Osteoporosis detection by a simple physical function test
Osteoporosis is a condition that does not exhibit symptoms until there is a bone fracture, so a large percentage of patients remain unaware of their condition. When people are unaware their bones have weakened, the condition is left untreated, and the recent rise of the elderly population has caused an increase in bone fractures. This has a large societal impact, such as overwhelming medical costs and increased need for long-term care. Simple screenings at resident health exams are one way for an increase in osteoporosis detection without having to go to the hospital. When suspected osteoporosis and osteopenia is properly detected and patients are encouraged to get further evaluation at the hospital, they can receive appropriate treatment. This study developed a novel method to detect untreated osteoporosis through a low-cost, physical function test during a routine health checkup.
Osteoporosis is under-diagnosed, and when left untreated it can lead to serious fractures that can reduce mobility, living function, and life expectancy. With proper treatment, people are more likely to avoid serious fractures. Doctors and physical therapists at Shinshu University Hospital developed a method to detect possible osteoporosis before going to the hospital. If this detection determines that a patient is likely to have osteoporosis, patients will then be encouraged to have a bone-density test at the hospital.
This study was conducted by a random sampling of the Resident Register. Results are expected to be closer to the actual demographic of the general population than surveys targeting hospital patients and specific volunteers. The osteoporosis detection method used the combination of BMI and a two-step test which is performed by taking two maximum-stride steps and calculating the distance in centimeters divided by the body height in centimeters. This showed a high osteoporosis detection capability that even FOSTA could not achieve, despite the cost of the test being close to zero. The study, which targeted postmenopausal women who are at high risk for primary osteoporosis, found that if any of the following is true, TST <= 1.30 and BMI <= 23.4, TST <= 1.32 and BMI <= 22.4, TST <= 1.34 and BMI <= 21.6, or TST < 1.24 and any BMI, the subject is more than five times more likely to have osteoporosis than someone who is not. (Abbreviation: TST, two-step test; BMI, body mass index.)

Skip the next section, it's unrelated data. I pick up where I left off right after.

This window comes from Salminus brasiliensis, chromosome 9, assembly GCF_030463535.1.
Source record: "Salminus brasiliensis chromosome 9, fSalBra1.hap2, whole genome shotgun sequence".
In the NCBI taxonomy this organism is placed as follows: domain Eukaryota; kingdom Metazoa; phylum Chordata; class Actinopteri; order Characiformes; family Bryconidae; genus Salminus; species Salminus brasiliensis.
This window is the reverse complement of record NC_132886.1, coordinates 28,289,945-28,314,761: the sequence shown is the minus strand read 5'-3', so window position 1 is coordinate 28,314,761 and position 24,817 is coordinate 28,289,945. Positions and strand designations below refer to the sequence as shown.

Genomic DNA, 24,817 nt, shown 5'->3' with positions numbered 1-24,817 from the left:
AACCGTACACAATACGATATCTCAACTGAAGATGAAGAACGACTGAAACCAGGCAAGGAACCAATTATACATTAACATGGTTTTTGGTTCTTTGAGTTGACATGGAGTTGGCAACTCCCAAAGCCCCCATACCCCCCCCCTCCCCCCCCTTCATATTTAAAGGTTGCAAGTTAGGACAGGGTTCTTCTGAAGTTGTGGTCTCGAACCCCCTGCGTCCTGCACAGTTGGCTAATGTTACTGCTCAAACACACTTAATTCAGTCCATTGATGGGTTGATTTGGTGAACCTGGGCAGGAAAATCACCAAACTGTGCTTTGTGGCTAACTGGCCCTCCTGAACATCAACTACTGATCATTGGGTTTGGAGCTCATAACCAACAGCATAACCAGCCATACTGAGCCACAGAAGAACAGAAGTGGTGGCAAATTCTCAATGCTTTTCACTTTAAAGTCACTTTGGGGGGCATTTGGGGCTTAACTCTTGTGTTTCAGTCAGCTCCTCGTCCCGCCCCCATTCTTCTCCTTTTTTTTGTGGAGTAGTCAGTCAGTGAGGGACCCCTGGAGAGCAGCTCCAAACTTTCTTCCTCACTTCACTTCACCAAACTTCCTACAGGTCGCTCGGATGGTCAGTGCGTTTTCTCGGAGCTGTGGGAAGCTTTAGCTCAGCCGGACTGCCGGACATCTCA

The epidemiological survey "Obuse Study" is a large cohort study, and the second screening will continue. The ultimate goal, says the corresponding author, Dr. Shota Ikegami is "to present a new model for realizing a healthy society in a super-aged society while conducting a comprehensive health evaluation, not limited to osteoporosis, centered on locomotor examinations and sharing this finding with the world."